British: The British can be a very good ally, they can be relied upon in an alliance against the Dutch, but less so against China, your immediate northern neighbour. Initially you must agree on the SCS. You really want your fleet in SCS as two of your three home centres border this sea area and three other centres are adjacent making this sea area nearly as important as the Yellow Sea. The British should be encouraged to give you HK in exchange for another less important centre. It can often be in his best interest to do that, particularly if pressed by the Dutch and Turkey. One very important factor that needs to be mentioned is that you will have to get a fleet or two on the western side of the Malay peninsular as holding any gains such as Ran, Ban or U.Bur is going to difficult if the British do decide to stab you. Of course it is possible to win the game as the French without ever getting west of Malaya, but the task would be very difficult. If the British are going to be aggressive you have to get Chinese help and possibly the Dutch to help too. If they won’t play ball you are in a tricky situation. A game long alliance with the British can work well for both sides, but the likelihood is that a stab on the Brits will be necessary for the final push.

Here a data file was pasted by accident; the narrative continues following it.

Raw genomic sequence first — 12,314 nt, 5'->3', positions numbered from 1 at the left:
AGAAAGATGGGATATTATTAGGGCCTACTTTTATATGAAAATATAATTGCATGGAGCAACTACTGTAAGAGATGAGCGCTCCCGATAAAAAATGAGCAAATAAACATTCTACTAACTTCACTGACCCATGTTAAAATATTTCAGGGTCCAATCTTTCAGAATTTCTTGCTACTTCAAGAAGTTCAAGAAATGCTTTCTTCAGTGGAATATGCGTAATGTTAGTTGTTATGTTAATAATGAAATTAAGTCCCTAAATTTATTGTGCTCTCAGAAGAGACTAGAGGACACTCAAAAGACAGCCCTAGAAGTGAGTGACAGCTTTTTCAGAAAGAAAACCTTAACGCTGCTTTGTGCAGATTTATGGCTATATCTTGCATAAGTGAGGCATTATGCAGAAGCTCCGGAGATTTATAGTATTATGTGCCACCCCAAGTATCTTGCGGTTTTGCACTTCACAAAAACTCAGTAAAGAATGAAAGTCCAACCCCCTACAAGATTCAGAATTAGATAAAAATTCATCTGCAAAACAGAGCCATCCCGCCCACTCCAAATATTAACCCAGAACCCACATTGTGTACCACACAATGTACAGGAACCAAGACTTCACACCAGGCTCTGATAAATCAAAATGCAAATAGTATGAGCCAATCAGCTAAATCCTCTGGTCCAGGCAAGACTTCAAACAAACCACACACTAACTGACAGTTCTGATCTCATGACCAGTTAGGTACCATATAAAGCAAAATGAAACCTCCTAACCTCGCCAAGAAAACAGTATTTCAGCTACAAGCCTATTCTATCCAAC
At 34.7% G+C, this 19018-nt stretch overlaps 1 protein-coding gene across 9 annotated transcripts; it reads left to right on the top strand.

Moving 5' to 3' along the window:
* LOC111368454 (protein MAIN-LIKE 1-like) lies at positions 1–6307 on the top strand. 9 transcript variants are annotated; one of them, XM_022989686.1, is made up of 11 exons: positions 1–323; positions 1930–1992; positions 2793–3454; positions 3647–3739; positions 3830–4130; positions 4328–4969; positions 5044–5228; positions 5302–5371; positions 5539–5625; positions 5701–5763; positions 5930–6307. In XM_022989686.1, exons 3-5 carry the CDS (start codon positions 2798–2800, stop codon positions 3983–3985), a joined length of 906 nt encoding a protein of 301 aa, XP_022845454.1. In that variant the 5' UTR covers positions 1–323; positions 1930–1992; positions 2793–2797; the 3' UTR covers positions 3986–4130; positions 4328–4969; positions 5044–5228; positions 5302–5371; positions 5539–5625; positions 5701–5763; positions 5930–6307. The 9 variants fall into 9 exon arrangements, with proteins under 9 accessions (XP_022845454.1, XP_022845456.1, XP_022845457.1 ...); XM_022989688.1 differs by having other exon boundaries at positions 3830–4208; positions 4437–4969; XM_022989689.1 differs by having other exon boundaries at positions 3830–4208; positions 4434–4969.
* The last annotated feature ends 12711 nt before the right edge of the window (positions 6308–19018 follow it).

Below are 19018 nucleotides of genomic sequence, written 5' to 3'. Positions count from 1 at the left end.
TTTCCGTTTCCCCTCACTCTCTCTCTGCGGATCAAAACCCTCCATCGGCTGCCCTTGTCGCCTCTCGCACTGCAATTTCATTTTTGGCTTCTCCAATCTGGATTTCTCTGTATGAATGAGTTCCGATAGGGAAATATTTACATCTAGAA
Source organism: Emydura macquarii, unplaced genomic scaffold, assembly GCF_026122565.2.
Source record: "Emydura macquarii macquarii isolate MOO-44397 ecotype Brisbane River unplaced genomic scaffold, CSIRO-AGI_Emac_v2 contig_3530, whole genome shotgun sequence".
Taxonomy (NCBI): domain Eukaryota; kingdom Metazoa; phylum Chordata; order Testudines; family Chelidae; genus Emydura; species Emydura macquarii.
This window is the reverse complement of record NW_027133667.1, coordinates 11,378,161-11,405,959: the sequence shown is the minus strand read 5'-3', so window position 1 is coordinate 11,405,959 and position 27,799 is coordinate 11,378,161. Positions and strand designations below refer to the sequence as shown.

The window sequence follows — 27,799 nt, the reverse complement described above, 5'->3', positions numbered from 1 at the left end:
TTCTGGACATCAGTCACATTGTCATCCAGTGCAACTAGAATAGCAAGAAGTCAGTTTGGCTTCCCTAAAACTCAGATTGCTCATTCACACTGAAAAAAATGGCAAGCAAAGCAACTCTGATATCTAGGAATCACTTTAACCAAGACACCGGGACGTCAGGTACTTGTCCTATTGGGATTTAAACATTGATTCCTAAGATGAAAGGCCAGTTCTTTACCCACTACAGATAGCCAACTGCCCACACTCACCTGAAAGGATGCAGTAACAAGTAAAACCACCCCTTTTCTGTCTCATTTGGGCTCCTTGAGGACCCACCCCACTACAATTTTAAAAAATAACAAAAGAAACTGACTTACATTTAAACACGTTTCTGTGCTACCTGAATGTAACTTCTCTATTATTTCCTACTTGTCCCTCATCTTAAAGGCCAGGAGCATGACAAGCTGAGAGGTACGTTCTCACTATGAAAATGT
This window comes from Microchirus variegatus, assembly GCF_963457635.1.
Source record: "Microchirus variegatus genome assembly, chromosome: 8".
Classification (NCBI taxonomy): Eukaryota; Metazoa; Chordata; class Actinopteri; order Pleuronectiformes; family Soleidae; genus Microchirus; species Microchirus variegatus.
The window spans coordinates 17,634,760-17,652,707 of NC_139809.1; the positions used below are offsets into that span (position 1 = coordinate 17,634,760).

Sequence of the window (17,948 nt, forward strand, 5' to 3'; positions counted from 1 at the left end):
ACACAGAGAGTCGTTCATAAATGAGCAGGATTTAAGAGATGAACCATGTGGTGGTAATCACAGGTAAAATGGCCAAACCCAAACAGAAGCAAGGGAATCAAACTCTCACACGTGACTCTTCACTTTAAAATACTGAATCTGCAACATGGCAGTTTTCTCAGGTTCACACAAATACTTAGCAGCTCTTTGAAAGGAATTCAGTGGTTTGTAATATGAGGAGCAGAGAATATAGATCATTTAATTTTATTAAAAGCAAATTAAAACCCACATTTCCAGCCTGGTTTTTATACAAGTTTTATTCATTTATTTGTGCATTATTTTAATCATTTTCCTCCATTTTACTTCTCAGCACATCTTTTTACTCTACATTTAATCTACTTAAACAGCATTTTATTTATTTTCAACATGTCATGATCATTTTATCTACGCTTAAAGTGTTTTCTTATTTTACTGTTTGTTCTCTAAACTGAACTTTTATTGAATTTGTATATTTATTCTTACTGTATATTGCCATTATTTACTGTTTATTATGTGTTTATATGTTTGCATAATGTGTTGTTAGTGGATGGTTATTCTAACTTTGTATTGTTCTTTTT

China: Your northern neighbour should be amenable to a non aggression pact so long as you stay out of his hair! You should be in line to collect the majority of the centres in Indo-China while he fights the Russians or Japanese. You don’t want to see Chinese fleets in Can and he doesn’t want to see too many French armies in Indo-China, so the compromising can take some working out. You will need Chinese centres to win the game, so make sure that they are accessible later in the game – if an alliance with Russia is possible, then it would be well worth considerirg. There are a lot of centres available to both of you without treading on each others toes, but China will want your centres for victory, so beware of that. If China attacks you right from the start, don’t despair, the likelihood is that one of your neighbours will help you out as a large Chinese presence in the centre of the board will unnerve a lot of people.